Only one in every 100 girls enrolled in any Indian school completes class 12th. The Right to Education Act was implemented on 4 August 2009 to allow free and compulsory education for children in the age group of 6 to 14 years. Still, India has the largest population of informally educated people in the world.
As per the 2011 census, the female literacy rate in the country was 74%, whereas when the country got independence in 1947 and roots of patriarchy were deeply enrooted in the minds of the nation builders, the literacy rate was a mere 12%.
It took not only 70 long years to make it from 12% to 74% female literacy rate but also the constant efforts of many governments and social workers to break down the backward mindsets of different strata of the society.
Coronavirus made the world stand still and maybe pushed it several steps backwards even. It forced 90% of the schools around the world to shut down in order to curb the spread of the virus. Before Covid-19, out of 30 million children not going to any school, 40% were adolescent girls.
And the stats are likely to increase as it is projected that approximately 10 million secondary school girls might dropout of schools around the world. This will not only affect their education but will also make them prone to risks of child labour, child trafficking or child marriage, followed by early pregnancy, poverty, and domestic violence.
Covid-19 has caused the loss of domestic income in many households, forcing girls to grab any income-surging jobs, making them prone to early marriages, pregnancies, exploitation, violence, dropouts. When parents belonging to socioeconomically backward societies cannot afford a proper education for their girl child, can we expect them to buy digital infrastructures?
Only 28% of girls living in rural areas have access to digital technology, and 33% of girls in urban areas. Even if they have access to smart devices, aren’t girls supposed to handle domestic chores? In April & May 2020, 9 million women in rural areas and 3 million women in urban areas lost their jobs, making it to 30% female unemployment rate.
Not being able to cope up with the prolonged gap, they will be forced to drop out of schools. Only 3.3% of the 2020-21 Union Budget was dedicated to the education sector. Funding has shifted from midday meals to pandemic recovery, so the girls who used to attend school just for food are likely to stop getting an education as well. Unemployment rates are likely to increase harshly. Given the current crisis, one can imagine the dilemma of girls wanting a proper education for themselves.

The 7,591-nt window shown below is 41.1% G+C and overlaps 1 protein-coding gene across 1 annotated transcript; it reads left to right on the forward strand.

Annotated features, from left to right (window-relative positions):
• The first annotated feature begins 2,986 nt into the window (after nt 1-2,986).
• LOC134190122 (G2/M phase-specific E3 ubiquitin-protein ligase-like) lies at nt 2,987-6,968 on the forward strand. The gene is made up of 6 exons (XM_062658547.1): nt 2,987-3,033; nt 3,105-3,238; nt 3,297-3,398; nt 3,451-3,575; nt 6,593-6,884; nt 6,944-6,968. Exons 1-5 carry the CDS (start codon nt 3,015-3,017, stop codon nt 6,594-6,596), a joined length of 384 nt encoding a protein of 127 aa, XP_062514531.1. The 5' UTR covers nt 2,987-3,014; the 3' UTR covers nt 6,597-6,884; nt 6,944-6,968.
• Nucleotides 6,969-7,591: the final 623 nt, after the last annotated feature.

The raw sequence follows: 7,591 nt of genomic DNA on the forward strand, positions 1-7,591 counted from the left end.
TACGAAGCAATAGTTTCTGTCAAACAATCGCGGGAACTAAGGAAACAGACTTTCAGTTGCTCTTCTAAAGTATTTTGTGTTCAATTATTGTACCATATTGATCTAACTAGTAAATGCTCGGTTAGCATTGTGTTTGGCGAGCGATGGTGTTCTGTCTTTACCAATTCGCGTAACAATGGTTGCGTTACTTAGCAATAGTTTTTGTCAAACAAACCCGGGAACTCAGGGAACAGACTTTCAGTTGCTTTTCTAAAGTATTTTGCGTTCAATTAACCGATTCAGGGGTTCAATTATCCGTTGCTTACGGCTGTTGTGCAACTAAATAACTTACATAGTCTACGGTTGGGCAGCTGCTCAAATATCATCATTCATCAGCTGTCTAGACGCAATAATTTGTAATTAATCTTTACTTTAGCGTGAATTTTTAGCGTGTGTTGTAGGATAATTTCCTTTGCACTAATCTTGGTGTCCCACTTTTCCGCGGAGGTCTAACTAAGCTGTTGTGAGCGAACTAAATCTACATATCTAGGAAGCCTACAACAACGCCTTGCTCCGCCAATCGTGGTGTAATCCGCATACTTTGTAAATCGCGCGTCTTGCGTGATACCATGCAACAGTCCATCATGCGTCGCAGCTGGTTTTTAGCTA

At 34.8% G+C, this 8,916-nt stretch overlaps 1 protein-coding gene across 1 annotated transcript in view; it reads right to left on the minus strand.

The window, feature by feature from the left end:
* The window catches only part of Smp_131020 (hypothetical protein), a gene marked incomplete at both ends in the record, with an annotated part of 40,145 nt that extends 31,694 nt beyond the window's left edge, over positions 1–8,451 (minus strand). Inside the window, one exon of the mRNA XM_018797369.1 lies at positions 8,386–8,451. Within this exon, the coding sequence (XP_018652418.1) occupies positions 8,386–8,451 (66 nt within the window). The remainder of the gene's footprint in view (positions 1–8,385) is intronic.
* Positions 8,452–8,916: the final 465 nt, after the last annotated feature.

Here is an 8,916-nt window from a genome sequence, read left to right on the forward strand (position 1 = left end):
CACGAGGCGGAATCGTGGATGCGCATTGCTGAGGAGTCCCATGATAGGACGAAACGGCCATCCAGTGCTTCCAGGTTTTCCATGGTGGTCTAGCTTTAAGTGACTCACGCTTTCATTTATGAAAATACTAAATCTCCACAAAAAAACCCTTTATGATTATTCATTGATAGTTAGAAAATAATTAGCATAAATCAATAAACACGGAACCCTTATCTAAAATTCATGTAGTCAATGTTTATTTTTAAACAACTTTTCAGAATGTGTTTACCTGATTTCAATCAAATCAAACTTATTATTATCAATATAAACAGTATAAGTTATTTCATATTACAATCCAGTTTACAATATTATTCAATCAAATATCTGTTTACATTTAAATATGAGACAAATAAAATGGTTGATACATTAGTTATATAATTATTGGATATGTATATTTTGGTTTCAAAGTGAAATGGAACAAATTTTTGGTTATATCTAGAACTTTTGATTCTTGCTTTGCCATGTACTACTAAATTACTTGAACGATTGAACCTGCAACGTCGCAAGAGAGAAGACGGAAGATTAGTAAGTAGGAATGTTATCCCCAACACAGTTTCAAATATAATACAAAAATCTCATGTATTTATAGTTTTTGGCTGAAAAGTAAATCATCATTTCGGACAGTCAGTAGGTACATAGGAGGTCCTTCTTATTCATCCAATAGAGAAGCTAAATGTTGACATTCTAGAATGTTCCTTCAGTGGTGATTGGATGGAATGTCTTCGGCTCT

Being an engineering student in a well-established college myself, I am facing problems with my classes and practicals, despite having the proper infrastructure and family background. One can wonder the difficulties even a girl having a smartphone in rural areas might face.
The problems faced by girls with zero access to any infrastructure is the talk of another universe itself. The government has made some online education provisions available, but what use will they be of if only 14.9% of rural households have internet access? What exactly do we need?
The first thing we need to focus on is how Covid-19 adversely affected the poor households in the country.
Secondly, education for girls under the age of 18 should be free in government/assisted schools. Funds from Beti Bachao, Beti Padhao scheme, can be utilised. For the women who have lost their jobs during the pandemic, free skill training should be arranged.
Thirdly, governments should set up structures to keep track of re-enrolments, create safe spaces, distribute free books & digital devices, and make available access to free internet. Government expenditure on education should increase from 4.4% to 6% of GDP, as required by the National Education Policy (NEP) 2020.
Educational rights have been mandated for over a decade now, and girls still seem to hesitate to claim their rights to education. Is corona the first big problem we are facing, or has it always been the same? The world has experienced social and economic hits again & again, but it has always ensured successful delivery of comprehensive and equitable access to education to its young force. India needs to do the same.